An Ohio State professor has received a grant from NASA to help humankind travel farther than it ever has before.
Ran Dai, assistant professor of mechanical and aerospace engineering, received a $600,000 grant to research and develop a spacecraft that could help put a human footprint on Mars.
Dai is one of 11 university faculty researchers in the United States to receive the Early Career Faculty for Space Technology Research Grant from NASA to investigate precision planetary landing.
“At this time, we have only transported a small robot up to Mars,” Dai said. “Now, our mission is we want to send several human beings to Mars.”
Jim Reuter, associate administrator for NASA’s Space Technology Mission Directorate, said in a statement that Early Career Faculty awards are one of NASA’s favorite ways to use “innovative minds in academia to help solve our high-priority technology challenges.”
Spacecrafts exit Earth and enter Mars’ atmosphere at very high speeds. Dai’s goal is to use aerodynamic forces upon the spacecraft’s descent to reduce the speed, while also using and carrying minimal fuel.
Dai said she wants to develop mathematical models and algorithms to help optimize fuel use.
Her project, “Optimized Entry and Powered Descent Guidance for Precision Planetary Landing,” will build on her previous experience of developing techniques to advance the understanding and applications of space vehicles.
“My objective is to build a good mathematical model that will precisely match the real operation of the spacecraft and also develop optimization techniques that will maneuver the spacecraft so that it will use minimal fuel to decelerate,” Dai said.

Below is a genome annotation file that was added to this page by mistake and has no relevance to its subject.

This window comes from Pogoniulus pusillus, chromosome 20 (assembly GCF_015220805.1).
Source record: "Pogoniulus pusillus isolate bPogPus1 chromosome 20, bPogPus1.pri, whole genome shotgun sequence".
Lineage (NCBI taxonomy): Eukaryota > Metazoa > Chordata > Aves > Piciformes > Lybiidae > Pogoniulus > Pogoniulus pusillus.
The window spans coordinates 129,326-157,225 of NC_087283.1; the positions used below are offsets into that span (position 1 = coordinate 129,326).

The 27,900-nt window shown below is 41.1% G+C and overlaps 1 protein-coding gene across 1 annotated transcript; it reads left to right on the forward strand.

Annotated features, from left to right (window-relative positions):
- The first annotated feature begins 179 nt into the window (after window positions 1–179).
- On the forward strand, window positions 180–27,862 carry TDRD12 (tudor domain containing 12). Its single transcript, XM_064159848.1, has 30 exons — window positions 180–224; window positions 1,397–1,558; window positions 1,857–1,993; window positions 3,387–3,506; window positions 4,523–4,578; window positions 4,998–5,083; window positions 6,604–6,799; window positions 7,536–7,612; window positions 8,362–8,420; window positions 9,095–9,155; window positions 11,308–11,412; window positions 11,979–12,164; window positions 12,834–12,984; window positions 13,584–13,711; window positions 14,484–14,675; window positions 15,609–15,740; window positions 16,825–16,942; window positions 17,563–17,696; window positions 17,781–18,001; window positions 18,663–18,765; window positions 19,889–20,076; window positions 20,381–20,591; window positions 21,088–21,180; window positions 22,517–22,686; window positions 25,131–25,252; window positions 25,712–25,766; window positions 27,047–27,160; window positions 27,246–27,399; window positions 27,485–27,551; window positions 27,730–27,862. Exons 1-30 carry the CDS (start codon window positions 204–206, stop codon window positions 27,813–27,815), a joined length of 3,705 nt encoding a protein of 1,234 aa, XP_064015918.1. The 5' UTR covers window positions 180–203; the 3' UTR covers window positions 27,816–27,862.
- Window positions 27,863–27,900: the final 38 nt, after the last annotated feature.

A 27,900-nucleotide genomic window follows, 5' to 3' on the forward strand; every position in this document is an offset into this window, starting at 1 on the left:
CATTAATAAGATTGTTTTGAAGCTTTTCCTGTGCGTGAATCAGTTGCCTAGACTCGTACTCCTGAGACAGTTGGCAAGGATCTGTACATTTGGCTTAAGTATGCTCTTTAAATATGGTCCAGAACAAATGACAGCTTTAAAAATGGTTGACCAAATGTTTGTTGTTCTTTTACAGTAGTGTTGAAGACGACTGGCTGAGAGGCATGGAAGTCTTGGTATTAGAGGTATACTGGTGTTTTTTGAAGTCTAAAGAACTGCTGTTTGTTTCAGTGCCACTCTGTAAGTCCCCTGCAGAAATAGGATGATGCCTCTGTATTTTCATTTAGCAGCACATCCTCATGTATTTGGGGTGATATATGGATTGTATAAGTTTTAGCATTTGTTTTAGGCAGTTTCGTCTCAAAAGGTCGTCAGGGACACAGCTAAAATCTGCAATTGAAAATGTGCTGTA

The grant will allow Dai to research powered descent, which is a planetary landing approach that uses reverse-direction rockets to ease the descent and stabilize the spacecraft by protecting it from horizontal winds. She will also be able to develop guidance methods for efficient fuel usage and precise landing to solve some of the challenges engineers face, such as flight trajectory control and fuel optimization.
Powered descent was first used by NASA when landing the Mars Research Laboratory rover on Mars in November 2011.
Dai said she will test these models and algorithms by using virtual simulations and experimental verification.
“Previously, we thought it’s not possible to transport a group of astronauts to Mars,” Dai said. “Now with these designs and planning, we can make it possible.”
Dai said she feels lucky to have received this grant because it provides her with the opportunity to help contribute to space exploration.
“With this grant, I can focus on real-world applications and use my research to solve some challenging problems that will benefit the space exploration mission,” Dai said.